In a previous post we discussed the importance of conditioners to your hair care regimen. It is, in my opinion, the most important part. Given the role this product has in maintaining the health of our hair, we need to examine what we’ll likely find in conditioners that make them so important.
The main conditioning agent in conditioner is what’s called a cationic surfactant. Cations are positively charged particles and they are attracted to our negatively charged strands. They adsorb onto our hair meaning that they sit on our hair; they don’t penetrate. Additionally, they resist being washed off by water alone. They improve the hair’s softness, aid in detangling, help to seal the cuticle and make the hair more manageable.
The main conditioning agent in conditioner is what’s called a cationic surfactant.
Common cationic surfactants include:
• Behentrimonium methosulfate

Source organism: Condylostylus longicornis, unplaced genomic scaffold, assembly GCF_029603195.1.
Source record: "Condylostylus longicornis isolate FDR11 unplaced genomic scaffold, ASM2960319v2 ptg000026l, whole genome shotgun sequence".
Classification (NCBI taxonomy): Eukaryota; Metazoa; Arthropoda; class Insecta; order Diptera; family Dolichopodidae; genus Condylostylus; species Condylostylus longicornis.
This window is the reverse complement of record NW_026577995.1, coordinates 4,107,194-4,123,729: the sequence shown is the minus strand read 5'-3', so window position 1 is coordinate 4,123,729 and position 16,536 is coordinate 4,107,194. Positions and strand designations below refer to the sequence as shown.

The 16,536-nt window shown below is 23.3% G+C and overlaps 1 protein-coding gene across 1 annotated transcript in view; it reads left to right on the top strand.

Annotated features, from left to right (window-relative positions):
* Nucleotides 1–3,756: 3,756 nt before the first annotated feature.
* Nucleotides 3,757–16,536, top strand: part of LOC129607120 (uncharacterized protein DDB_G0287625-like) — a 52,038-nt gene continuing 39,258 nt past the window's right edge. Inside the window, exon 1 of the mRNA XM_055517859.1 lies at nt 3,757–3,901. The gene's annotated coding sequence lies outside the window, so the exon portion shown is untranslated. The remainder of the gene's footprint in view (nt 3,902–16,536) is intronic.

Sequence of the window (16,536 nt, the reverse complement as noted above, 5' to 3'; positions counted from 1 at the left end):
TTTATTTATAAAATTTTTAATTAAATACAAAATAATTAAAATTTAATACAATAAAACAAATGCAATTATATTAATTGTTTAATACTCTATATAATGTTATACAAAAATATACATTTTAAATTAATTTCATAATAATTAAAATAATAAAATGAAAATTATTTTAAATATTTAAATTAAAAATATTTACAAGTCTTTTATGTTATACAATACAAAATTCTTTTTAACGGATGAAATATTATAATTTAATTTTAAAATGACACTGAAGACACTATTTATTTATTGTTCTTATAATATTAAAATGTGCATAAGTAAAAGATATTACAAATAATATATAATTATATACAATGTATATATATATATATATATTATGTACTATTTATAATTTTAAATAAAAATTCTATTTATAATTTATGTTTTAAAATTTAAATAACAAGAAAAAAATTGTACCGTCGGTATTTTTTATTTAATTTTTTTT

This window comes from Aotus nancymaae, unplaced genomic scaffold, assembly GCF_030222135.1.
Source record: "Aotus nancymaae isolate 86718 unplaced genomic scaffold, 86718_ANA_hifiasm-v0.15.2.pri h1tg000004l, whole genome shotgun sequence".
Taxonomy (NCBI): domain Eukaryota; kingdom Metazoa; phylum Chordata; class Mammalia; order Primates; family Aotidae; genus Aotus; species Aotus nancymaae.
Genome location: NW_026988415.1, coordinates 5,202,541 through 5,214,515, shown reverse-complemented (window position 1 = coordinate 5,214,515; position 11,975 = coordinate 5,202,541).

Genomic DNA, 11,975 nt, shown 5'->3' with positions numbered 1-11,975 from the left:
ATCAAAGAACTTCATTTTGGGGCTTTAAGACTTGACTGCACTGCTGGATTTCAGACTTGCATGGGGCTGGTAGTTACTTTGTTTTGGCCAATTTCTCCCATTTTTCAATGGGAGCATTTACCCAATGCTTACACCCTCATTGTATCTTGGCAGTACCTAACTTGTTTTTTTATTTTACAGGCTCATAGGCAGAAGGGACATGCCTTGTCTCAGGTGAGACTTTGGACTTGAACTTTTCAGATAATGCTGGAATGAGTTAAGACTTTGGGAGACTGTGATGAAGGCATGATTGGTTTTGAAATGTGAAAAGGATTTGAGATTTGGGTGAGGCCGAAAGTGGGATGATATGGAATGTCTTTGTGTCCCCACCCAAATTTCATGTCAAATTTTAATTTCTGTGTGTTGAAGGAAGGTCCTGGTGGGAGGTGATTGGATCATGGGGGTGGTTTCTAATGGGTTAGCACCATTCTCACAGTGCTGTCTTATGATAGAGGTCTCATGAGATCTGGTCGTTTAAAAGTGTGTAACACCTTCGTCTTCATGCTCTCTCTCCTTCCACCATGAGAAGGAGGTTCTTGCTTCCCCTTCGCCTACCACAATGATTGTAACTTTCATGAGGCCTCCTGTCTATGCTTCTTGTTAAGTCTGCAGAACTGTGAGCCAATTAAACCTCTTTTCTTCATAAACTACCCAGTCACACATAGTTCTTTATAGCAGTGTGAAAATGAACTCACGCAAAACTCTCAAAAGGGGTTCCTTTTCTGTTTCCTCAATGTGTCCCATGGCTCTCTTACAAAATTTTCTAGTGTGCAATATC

• Cetrimonium chloride
• Cetrimonium bromide
• Stearalkonium chloride
Other cationic ingredients include the polymers. A polymer is a large molecule composed of repeating structural units. A cationic polymer therefore is a positively charged polymer used in skincare and haircare to increase conditioning and softness. Due to the positive charge these types of polymers will adsorb to our skin and hair, forming films and resulting in the following to the hair after the product is rinsed from the hair:
• Increased moisture
• Enhanced softness
• More flattened (as opposed to lifted) cuticles
• Increased shine
Some cationic polymers are:
• Polyquaternium 7
• Polyquaternium 10
• Polyquaternium 4
• Polyquat 44
More about good conditioners
- Common Ingredients in Conditioners
- Characteristics of a Good Conditioner
- Secrets to Super Slippery Conditioners
- 4 Reasons Slip is Everything for a Curly Girl
- Ingredients for the Slip-Addicted Naturalista
- The Slip Awards: 6 Products with the Best Slip
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Do any of the conditioners you use contain any of the above ingredients? How does your hair look and feel after you use them?